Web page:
The use of lasers in implantology

Surgical lasers can be used in a variety of ways with regard to implantology, ranging from placement, second stage recovery and gingival management, through to the treatment of peri-implantitis. Within this range of usage, dependant on wavelength employed, exists the ablation of target tissue and the ability to reduce bacterial contamination.

Whilst there is a general acceptance that lasers are capable of accurate cutting of materials and tissue, there is no evidence-based advocacy as to the use of any laser wavelength in producing a fully-prepared osteotomy site for the placement of root-form dental implants. However, there are anecdotal reports of the use of erbium YAG and erbium YSGG lasers to establish a controlled incision of overlying gingival tissue and to initiate a breach of the cortical bone plate, prior to the use of conventional implant drills. Such techniques, although intrinsically correctly based on predictable laser-tissue interaction, run the risk of scepticism amongst practitioners more allied to a conventional surgical approach to implant placement.

The fundamental controversy?

With all other predisposing factors addressed, the fundamental key to success in implant placement is the apposition of normal healing bone onto the implant surface. The preparation of the osteotomy site demands a technique whereby the local temperature does not exceed 47°C.1 Inasmuch as the prime interaction in laser use results in the conversion of incident electromagnetic energy into heat energy, any therapeutic use of lasers in implant dentistry must address this fact. Added to this, once in place, the possibility of implant surface damage arising from incident laser light must be avoided.

The first dental laser, the Nd:YAG (1,064 nm) offered advantages of soft tissue ablation, haemostasis and bacterial control. However, the free-running pulsed emission mode can give rise to peak power values per pulse of >1,000 Watts. Research into the use of this laser as an adjunctive to implantology, drew conclusions that the penetrating and high peak heat energy effects produced during soft tissue and peri-implant treatment, caused damage to both the implant surface and surrounding bone.2,3,4 This led to a general deprecation of laser use in connection with implants, which remained for several years.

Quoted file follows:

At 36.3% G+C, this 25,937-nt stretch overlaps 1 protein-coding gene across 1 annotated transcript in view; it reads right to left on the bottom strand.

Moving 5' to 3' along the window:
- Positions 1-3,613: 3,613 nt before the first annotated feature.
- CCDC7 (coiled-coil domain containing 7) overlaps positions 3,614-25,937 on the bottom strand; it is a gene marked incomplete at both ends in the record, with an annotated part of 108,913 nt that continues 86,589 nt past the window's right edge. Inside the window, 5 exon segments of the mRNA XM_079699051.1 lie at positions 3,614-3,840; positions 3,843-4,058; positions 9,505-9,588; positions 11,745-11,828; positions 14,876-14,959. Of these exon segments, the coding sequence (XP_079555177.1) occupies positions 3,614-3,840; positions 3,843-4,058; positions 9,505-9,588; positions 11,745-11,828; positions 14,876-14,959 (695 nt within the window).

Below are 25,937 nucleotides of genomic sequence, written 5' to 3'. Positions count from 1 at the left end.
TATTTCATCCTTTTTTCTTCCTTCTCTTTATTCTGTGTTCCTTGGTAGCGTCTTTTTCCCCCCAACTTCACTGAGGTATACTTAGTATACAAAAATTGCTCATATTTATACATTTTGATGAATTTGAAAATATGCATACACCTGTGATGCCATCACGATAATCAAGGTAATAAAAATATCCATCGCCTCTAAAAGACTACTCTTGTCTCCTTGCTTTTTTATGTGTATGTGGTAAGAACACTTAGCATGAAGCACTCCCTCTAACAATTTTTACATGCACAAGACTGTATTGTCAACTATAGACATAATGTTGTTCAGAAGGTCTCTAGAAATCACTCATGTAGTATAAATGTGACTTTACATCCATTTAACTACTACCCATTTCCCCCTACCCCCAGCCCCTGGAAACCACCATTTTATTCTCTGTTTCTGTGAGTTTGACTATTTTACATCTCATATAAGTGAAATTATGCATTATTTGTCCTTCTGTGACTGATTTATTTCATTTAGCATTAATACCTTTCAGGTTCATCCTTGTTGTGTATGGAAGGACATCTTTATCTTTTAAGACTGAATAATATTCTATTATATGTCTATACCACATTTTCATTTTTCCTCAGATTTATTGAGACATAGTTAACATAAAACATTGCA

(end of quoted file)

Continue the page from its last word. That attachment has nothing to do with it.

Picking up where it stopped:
With the further development of other laser wavelengths, investigations were carried out to establish whether these newer lasers would cause damage. The general parameters would include the emission mode of the laser (continuous wave (CW), gated pulsed (GP) or free-running pulsed (FRP)), the nature of the target tissue and type of laser-tissue interaction. Other investigations centred around the material used in implant manufacture, its reflectivity, whether the titanium was coated and, generally, the conductive effects of heat through the implant into surrounding bone. Of prime concern is the potential damage to the implant surface and the escalation of heat effects beyond the 47°C threshold in adjacent bone.

Titanium as a metal exhibits reflectivity to incident light energy. With regard to the wavelengths of current lasers, the reflectivity is lowest in the range 780-900 nm, rising as the wavelength increases towards 10,600 nm (CO2 laser emission).5 This would suggest that shorter wavelengths are most damaging, as the low reflectivity would allow greater heat effects to build up, and is in keeping with studies carried out with the Nd:YAG laser. However, there is evidence to suggest that the diode wavelength group, delivered in low power CW values (1-2 Watts average power), cause minimal damage to the implant2 or surrounding bone.6,7 This is explained by the fact that the Nd:YAG, Er,Cr:YSGG and Er:YAG emission modes (FRP), result in high peak power values and heat production (>several hundred °C). Despite the damaging effects of carbon dioxide laser light on bone, several studies have borne out the high reflectivity of titanium to this wavelength, in reporting low thermal effects on the metal surface8,9,10,11,12,13,14 and non-damaging effects on the metal composition.16